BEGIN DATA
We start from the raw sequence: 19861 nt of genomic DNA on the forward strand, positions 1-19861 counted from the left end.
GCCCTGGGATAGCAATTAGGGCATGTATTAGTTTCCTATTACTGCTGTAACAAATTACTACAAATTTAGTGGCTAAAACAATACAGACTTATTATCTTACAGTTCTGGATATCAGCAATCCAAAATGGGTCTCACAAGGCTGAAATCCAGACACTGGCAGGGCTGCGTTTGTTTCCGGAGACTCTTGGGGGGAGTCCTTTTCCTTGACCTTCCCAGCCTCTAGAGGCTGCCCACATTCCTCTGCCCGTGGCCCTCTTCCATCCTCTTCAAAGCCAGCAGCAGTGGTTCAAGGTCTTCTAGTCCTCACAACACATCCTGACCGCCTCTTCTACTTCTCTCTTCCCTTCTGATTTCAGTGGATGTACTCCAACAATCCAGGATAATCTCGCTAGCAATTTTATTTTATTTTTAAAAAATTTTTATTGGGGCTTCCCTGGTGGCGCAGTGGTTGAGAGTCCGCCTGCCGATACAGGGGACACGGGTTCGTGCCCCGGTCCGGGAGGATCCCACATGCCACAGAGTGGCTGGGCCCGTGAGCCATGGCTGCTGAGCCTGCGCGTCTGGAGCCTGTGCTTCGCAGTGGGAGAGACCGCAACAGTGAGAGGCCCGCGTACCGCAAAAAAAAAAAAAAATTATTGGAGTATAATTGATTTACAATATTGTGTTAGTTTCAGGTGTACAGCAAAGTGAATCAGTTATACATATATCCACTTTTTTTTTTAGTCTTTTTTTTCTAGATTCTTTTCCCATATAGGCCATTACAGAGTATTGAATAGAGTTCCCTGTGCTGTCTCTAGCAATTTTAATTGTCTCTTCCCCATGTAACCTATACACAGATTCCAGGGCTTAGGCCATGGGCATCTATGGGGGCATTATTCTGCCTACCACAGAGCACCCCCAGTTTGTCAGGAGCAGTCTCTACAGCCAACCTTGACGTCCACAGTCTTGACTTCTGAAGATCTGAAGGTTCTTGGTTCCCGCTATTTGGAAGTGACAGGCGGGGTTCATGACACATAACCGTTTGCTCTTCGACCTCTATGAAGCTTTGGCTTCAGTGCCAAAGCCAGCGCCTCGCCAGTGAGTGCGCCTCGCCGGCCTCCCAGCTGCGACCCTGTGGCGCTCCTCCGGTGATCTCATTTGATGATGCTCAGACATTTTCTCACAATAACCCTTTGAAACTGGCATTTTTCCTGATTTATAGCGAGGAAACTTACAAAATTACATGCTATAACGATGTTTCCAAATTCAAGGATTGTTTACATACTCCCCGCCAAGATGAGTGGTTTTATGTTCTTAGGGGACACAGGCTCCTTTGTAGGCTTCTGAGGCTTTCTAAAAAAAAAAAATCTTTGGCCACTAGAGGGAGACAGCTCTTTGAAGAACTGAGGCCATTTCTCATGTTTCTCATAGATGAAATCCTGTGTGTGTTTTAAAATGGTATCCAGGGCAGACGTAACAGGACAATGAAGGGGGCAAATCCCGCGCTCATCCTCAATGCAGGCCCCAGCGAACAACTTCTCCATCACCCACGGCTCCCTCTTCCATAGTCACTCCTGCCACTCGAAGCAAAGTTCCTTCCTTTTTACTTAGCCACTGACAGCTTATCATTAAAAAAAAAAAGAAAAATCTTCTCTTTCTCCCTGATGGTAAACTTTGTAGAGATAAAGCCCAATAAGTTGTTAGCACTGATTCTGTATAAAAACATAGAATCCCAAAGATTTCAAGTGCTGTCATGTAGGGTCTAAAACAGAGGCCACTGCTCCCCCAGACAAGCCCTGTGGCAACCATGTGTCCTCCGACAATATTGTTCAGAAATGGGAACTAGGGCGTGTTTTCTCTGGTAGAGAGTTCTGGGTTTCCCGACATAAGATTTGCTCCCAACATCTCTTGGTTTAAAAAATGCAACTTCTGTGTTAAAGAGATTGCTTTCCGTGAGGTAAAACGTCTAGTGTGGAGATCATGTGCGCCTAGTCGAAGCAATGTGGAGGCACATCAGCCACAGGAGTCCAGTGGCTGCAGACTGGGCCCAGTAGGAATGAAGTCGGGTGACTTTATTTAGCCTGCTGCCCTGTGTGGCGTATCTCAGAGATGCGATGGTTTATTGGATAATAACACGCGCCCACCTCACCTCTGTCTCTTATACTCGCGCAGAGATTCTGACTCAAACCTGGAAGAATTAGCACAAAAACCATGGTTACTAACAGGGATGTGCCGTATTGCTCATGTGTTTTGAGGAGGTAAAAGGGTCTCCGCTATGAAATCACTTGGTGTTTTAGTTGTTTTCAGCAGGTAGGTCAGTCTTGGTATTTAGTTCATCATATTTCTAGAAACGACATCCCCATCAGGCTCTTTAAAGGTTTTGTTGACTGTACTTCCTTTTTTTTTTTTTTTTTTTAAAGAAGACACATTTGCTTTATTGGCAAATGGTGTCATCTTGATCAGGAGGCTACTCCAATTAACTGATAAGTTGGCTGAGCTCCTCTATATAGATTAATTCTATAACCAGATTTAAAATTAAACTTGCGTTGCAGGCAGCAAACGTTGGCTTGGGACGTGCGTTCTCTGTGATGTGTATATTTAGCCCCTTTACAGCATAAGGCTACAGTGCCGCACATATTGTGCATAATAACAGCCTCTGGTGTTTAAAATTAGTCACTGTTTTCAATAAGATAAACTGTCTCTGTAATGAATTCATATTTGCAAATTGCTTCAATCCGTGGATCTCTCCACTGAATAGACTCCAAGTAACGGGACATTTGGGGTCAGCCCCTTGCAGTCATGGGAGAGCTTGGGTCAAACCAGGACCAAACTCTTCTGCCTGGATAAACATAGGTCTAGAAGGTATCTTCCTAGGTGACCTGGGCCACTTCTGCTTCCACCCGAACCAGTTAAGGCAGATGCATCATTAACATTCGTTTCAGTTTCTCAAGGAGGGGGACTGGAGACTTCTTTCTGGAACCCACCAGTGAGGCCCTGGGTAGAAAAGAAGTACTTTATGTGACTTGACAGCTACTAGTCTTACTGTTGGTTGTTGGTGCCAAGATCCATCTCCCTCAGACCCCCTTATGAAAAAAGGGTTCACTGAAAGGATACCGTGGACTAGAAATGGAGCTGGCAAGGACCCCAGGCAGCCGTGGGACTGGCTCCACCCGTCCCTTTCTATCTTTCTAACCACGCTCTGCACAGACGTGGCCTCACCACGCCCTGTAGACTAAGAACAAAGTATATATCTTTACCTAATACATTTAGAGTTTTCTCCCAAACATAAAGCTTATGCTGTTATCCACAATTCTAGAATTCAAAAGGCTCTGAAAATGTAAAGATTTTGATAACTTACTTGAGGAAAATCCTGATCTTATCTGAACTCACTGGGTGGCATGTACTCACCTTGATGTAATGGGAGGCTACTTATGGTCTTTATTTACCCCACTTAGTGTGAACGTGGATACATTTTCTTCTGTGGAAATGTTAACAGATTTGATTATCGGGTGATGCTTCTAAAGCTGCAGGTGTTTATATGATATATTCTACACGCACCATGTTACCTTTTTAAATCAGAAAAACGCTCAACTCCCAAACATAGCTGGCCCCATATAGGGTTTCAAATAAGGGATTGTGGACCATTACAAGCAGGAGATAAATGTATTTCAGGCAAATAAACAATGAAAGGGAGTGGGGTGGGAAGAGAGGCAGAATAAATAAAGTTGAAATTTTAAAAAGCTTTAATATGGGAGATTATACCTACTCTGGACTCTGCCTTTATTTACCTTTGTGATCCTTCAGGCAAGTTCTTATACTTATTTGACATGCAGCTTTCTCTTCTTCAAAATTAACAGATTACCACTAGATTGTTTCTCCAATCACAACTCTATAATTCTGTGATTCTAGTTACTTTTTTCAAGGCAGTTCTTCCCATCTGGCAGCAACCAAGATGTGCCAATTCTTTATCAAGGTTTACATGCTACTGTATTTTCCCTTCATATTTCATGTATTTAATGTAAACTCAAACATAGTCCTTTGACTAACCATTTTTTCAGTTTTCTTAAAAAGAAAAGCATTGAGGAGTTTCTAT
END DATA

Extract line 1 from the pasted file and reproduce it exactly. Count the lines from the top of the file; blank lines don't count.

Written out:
We start from the raw sequence: 19861 nt of genomic DNA on the forward strand, positions 1-19861 counted from the left end.